Under What System Are We Reconciled?
A look at this word “reconcile” or “reconciliation,” in modern vernacular, will only tell us part of what we need to know in order to gain a deeper insight into the church through this passage. According to Merriam-Webster Dictionary, “reconcile” means “to cause to be friendly or harmonious again; adjust or settle differences; to bring to submission or acceptance.” The KJV New Testament Greek Lexicon defines the word as follows: “to change, exchange, as coins for others of equivalent value; to reconcile (those who are at variance) return to favor with, be reconciled to one to receive one into favor.” But what you cannot look up is the context and the culture that surrounds these terms. We may know what the word “reconcile” means, but not know the cultural context in which it was spoken. So, we will have to delve into the scripture and understand the cultural context in which it was spoken or else we will not understand what the writer is saying. In order to really hear the Word, one has to hear it contextually.
Paul said that we are ambassadors and have been given the ministry of reconciliation. It is as though God is pleading through us for those around us to be reconciled with Him. It is so important that we understand what God is saying so that we will understand the need for an embassy. Paul writes these words from the basis of a theocratic mentality vs. a democratic mentality. A theocratic mentality means that God governs through sovereign authority vs. the process of democratic voting. Contrasting the two is a real study in opposites. In a democracy, things are decided by the people’s votes and what they think is fair. Things are very political and subjective. In the natural, we live in the context of man-made laws, freedom of speech, and of the principle of the majority rules. The Kingdom operates on a totally different basis than a democracy. For example:
• In the Kingdom, there is a sovereign ruler; there is only one King.
• In the Kingdom, God is just, not fair (Deuteronomy 32:4).
• In the Kingdom, leadership is appointed, not elected and there is justice, not classism, racism, sexism or any other “ism”. • In the Kingdom, there are no man-made laws, but God-given laws.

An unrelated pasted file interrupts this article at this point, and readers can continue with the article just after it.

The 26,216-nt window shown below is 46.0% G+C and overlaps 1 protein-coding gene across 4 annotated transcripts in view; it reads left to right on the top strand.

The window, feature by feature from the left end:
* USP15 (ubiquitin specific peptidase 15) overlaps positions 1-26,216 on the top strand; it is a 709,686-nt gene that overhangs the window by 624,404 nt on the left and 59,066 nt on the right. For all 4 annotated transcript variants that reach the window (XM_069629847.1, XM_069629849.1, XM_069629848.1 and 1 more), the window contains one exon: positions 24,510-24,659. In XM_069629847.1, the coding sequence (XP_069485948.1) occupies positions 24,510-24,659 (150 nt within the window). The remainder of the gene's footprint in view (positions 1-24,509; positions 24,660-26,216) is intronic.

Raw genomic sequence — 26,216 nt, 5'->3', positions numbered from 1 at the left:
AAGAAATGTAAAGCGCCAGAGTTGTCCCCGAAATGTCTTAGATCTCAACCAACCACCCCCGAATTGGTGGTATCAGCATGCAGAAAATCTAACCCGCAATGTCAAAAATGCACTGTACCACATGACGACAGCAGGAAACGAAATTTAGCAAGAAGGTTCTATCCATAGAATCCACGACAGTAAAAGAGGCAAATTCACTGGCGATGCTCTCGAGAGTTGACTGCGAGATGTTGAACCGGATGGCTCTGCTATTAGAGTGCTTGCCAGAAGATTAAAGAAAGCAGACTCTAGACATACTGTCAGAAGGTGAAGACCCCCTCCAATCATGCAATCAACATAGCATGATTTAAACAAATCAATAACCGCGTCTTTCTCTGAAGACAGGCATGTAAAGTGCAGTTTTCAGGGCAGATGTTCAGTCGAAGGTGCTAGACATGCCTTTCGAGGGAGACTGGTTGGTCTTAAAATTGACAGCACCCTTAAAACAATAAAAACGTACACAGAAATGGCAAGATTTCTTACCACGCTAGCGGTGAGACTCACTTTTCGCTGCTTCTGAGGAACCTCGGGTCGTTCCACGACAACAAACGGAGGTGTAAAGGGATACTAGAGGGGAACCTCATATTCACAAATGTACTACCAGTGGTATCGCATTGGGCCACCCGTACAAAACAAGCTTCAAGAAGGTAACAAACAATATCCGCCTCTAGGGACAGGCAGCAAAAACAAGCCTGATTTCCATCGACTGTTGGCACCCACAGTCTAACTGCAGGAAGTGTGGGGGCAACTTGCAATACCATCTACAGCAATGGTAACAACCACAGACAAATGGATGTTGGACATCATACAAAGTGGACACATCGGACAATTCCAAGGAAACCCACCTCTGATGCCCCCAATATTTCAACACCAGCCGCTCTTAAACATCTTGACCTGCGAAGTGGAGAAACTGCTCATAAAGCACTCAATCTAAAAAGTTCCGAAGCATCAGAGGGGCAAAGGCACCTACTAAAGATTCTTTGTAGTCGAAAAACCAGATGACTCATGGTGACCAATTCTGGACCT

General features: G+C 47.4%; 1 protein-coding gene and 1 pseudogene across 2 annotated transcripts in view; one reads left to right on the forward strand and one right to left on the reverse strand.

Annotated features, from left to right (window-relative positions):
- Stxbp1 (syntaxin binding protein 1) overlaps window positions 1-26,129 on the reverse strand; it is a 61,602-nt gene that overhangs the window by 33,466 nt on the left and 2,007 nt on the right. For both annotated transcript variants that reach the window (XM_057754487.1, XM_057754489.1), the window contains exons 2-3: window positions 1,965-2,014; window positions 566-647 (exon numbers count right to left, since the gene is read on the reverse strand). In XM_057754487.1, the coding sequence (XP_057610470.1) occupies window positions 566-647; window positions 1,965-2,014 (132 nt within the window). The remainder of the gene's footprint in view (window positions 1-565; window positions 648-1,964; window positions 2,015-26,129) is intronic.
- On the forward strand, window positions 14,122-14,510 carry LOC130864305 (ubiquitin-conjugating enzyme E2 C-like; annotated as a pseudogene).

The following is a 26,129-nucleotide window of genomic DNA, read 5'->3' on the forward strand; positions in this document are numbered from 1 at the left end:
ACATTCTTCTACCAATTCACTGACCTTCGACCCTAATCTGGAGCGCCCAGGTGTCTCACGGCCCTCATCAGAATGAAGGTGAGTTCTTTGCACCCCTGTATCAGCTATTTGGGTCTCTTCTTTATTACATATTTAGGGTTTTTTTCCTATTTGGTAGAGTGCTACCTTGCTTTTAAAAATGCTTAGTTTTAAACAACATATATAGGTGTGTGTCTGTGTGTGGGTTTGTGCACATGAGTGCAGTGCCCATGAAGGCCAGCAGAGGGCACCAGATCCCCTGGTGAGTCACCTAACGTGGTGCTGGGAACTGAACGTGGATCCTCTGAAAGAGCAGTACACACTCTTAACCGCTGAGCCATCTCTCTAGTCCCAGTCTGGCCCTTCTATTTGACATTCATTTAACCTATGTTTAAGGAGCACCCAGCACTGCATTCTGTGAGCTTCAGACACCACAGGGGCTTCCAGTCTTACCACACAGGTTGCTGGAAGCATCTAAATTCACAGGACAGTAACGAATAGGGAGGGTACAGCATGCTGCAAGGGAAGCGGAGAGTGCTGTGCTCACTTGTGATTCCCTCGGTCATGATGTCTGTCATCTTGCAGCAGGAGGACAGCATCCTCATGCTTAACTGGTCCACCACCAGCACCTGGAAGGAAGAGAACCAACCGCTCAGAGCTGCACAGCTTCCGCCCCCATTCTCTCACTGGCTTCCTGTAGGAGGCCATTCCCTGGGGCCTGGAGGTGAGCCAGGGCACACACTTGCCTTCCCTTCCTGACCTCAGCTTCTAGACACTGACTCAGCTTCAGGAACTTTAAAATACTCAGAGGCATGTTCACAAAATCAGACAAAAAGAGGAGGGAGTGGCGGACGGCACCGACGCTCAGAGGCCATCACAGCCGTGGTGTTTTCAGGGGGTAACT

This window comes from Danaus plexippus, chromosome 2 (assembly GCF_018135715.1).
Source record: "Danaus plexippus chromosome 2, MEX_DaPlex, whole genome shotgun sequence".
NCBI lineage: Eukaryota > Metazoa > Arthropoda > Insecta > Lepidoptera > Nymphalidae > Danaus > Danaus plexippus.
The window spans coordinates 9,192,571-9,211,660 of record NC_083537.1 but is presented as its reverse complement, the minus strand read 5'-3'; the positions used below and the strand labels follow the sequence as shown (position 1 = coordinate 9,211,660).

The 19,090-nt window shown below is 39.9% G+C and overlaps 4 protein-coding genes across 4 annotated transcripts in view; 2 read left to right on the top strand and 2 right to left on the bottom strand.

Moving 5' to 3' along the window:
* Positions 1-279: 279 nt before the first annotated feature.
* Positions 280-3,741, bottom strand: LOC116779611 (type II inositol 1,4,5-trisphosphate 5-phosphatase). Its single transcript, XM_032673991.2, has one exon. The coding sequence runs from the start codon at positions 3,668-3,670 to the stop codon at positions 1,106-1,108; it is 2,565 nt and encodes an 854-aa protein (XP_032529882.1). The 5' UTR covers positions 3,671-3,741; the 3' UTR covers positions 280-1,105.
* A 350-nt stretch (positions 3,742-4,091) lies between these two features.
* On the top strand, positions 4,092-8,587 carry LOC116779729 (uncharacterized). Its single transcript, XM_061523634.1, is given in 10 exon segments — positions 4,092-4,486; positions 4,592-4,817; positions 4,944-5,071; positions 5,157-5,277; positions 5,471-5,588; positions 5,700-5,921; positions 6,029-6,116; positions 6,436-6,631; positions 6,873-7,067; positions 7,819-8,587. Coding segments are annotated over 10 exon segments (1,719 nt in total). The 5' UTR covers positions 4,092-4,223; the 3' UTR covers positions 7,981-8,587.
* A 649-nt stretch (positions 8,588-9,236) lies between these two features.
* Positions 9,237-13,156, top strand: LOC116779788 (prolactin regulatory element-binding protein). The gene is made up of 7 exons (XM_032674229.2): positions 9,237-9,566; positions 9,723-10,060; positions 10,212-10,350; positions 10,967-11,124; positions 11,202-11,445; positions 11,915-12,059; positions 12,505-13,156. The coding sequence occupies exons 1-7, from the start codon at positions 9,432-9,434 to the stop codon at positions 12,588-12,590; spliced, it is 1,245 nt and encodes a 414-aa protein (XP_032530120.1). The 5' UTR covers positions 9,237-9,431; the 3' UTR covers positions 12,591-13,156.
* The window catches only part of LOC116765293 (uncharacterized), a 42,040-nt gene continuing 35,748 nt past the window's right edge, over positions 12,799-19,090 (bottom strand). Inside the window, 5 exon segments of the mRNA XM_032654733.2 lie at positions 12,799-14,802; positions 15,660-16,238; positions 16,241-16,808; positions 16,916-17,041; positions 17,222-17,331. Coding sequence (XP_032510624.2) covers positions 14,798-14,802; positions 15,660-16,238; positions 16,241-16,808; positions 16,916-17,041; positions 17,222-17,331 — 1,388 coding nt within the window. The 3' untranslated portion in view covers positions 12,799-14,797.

• In the Kingdom, one does not have “freedom” of speech; one must watch what they speak or not speak at all. James 3 lets us know that a Kingdom person cannot say what he or she desires to say, because the tongue matters.
As believers, we are now a Kingdom people. As Kingdom people, when we give our hearts to Christ we no longer belong to ourselves. In order to get saved, you must first call Him King. This very familiar Pauline epistle to the Romans is one [that] demands that we acknowledge Christ as King as a pre-requisite of salvation. Romans 10:9-10 says:
…that if you confess with your mouth the Lord Jesus and believe in your heart that God has raised Him from the dead, you will be saved. For with the heart one believes unto righteousness and with the mouth confession is made unto salvation. – Romans 10:9-10
As a result of our salvation, we are under the monarchial rule of Christ. The above verse says, “if you confess with your mouth the LORD Jesus”. “Lord” in the Greek is the word kurios, which according to the KJV New Testament Greek Lexicon means “he to whom a person or thing belongs, about which he has power of deciding; master, lord, the possessor and disposer of a thing, the owner; one who has control of the person, the master in the state: the sovereign, prince, chief; a title of honor expressive of respect and reverence, with which servants greet their master; this title is given to God, the Messiah.”
You cannot have a relationship with God unless it is predicated upon Him being the sovereign ruler and you being the servant.